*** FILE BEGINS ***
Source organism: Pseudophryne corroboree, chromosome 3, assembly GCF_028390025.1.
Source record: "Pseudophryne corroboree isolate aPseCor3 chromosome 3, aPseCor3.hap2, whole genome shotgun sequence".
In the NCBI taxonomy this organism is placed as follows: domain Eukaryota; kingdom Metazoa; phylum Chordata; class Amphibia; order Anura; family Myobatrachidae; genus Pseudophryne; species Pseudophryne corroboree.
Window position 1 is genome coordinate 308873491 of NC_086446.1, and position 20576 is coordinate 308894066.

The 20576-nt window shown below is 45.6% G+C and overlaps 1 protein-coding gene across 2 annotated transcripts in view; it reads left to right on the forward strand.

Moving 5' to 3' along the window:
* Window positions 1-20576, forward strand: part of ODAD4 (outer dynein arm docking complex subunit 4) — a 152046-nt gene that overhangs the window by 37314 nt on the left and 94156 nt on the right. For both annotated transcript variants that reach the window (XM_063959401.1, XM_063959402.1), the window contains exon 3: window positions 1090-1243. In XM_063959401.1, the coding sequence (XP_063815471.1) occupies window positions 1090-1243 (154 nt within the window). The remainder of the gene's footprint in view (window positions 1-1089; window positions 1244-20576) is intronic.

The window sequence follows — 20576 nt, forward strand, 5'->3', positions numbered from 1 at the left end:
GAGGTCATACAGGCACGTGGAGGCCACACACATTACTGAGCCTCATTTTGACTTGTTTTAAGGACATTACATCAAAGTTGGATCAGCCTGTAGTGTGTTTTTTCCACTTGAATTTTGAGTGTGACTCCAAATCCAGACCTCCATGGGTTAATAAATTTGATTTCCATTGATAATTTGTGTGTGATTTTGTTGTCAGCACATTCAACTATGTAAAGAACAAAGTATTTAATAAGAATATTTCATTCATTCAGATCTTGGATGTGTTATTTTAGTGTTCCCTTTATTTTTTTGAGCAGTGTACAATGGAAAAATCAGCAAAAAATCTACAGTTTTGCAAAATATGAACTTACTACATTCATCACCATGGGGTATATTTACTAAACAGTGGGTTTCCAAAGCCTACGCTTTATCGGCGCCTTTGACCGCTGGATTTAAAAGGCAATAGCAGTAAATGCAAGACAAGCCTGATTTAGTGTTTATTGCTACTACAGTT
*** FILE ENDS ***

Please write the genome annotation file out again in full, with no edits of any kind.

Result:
Source organism: Pseudophryne corroboree, chromosome 3, assembly GCF_028390025.1.
Source record: "Pseudophryne corroboree isolate aPseCor3 chromosome 3, aPseCor3.hap2, whole genome shotgun sequence".
In the NCBI taxonomy this organism is placed as follows: domain Eukaryota; kingdom Metazoa; phylum Chordata; class Amphibia; order Anura; family Myobatrachidae; genus Pseudophryne; species Pseudophryne corroboree.
Window position 1 is genome coordinate 308873491 of NC_086446.1, and position 20576 is coordinate 308894066.

The 20576-nt window shown below is 45.6% G+C and overlaps 1 protein-coding gene across 2 annotated transcripts in view; it reads left to right on the forward strand.

Moving 5' to 3' along the window:
* Window positions 1-20576, forward strand: part of ODAD4 (outer dynein arm docking complex subunit 4) — a 152046-nt gene that overhangs the window by 37314 nt on the left and 94156 nt on the right. For both annotated transcript variants that reach the window (XM_063959401.1, XM_063959402.1), the window contains exon 3: window positions 1090-1243. In XM_063959401.1, the coding sequence (XP_063815471.1) occupies window positions 1090-1243 (154 nt within the window). The remainder of the gene's footprint in view (window positions 1-1089; window positions 1244-20576) is intronic.

The window sequence follows — 20576 nt, forward strand, 5'->3', positions numbered from 1 at the left end:
GAGGTCATACAGGCACGTGGAGGCCACACACATTACTGAGCCTCATTTTGACTTGTTTTAAGGACATTACATCAAAGTTGGATCAGCCTGTAGTGTGTTTTTTCCACTTGAATTTTGAGTGTGACTCCAAATCCAGACCTCCATGGGTTAATAAATTTGATTTCCATTGATAATTTGTGTGTGATTTTGTTGTCAGCACATTCAACTATGTAAAGAACAAAGTATTTAATAAGAATATTTCATTCATTCAGATCTTGGATGTGTTATTTTAGTGTTCCCTTTATTTTTTTGAGCAGTGTACAATGGAAAAATCAGCAAAAAATCTACAGTTTTGCAAAATATGAACTTACTACATTCATCACCATGGGGTATATTTACTAAACAGTGGGTTTCCAAAGCCTACGCTTTATCGGCGCCTTTGACCGCTGGATTTAAAAGGCAATAGCAGTAAATGCAAGACAAGCCTGATTTAGTGTTTATTGCTACTACAGTT